Quality statement 4: Choice of treatment

Quality statement

People with cancer of the upper aerodigestive tract are given the choice of either radiotherapy or surgery if both are suitable options for their type of cancer.

Rationale

People with cancers of the upper aerodigestive tract that have similar outcomes from radiotherapy and surgery should be told that both of these treatments are available and what they involve. This should include details of the potential side effects (including late effects). Clear explanation and support from healthcare professionals should help people with cancers of the upper aerodigestive tract to make a fully informed choice of treatment based on their preference and should increase patient satisfaction.

Quality measures

Structure

Evidence of local arrangements and written clinical protocols to ensure that people with cancer of the upper aerodigestive tract are given a choice of either radiotherapy or surgery if both are suitable options for their type of cancer.

Data source: Local data collection, National Peer Review: Head and neck cancer services, National Peer Review Programme and HANA (Head and Neck Cancer National Audit), Saving Faces.

Process

a) Proportion of people with newly diagnosed T1b–T2 squamous cell carcinoma of the glottic larynx who are given a choice of surgery or radiotherapy.

Numerator – the number in the denominator who are given a choice of surgery or radiotherapy.

Denominator – the number of people with newly diagnosed T1b–T2 squamous cell carcinoma of the glottic larynx.

Data source: Local data collection, National Peer Review: Head and neck cancer services, National Peer Review Programme and HANA (Head and Neck Cancer National Audit), Saving Faces.

b) Proportion of people with newly diagnosed T1–T2 squamous cell carcinoma of the supraglottic larynx who are given a choice of surgery or radiotherapy.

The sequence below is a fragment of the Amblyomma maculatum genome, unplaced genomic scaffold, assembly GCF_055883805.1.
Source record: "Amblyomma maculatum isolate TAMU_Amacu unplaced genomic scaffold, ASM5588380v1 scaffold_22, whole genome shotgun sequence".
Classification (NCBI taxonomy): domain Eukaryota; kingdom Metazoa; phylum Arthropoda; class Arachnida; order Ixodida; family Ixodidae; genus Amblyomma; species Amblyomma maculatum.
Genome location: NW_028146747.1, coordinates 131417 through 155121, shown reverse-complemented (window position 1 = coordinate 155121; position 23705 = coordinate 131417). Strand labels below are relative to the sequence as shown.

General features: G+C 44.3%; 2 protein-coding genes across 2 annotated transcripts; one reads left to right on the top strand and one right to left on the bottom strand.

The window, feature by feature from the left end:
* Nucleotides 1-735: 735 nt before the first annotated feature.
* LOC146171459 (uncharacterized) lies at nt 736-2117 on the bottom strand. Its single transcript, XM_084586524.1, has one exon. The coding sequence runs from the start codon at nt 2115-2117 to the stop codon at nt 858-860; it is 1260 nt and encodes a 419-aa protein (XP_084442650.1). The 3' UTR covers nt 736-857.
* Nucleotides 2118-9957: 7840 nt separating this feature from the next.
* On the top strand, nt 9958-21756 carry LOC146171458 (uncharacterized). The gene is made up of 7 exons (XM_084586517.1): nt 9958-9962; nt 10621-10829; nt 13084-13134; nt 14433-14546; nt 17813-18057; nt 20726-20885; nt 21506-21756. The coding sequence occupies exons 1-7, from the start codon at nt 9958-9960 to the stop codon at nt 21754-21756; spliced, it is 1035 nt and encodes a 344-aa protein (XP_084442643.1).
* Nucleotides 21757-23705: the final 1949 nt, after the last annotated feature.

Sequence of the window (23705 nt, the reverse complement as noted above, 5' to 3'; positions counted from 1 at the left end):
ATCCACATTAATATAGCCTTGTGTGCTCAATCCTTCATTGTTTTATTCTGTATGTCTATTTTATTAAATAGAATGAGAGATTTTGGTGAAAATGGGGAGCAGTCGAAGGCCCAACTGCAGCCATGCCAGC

Numerator – the number in the denominator who are given a choice of surgery or radiotherapy.

Denominator – the number of people with newly diagnosed T1–T2 squamous cell carcinoma of the supraglottic larynx.

Data source: Local data collection, National Peer Review: Head and neck cancer services, National Peer Review Programme and HANA (Head and Neck Cancer National Audit), Saving Faces.

c) Proportion of people with T1–2 N0 tumours of the oropharynx who are given a choice of surgery or radiotherapy.

Numerator – the number in the denominator who are given a choice of surgery or radiotherapy.

Denominator – the number of people with T1–2 N0 tumours of the oropharynx.

Data source: Local data collection, National Peer Review: Head and neck cancer services, National Peer Review Programme and HANA (Head and Neck Cancer National Audit), Saving Faces.

d) Proportion of people with T3 squamous cell carcinoma of the larynx who are given a choice of either radiotherapy with concomitant chemotherapy or surgery with adjuvant radiotherapy, with or without concomitant chemotherapy.

Numerator – the number in the denominator who are given a choice of either radiotherapy with concomitant chemotherapy or surgery with adjuvant radiotherapy, with or without concomitant chemotherapy.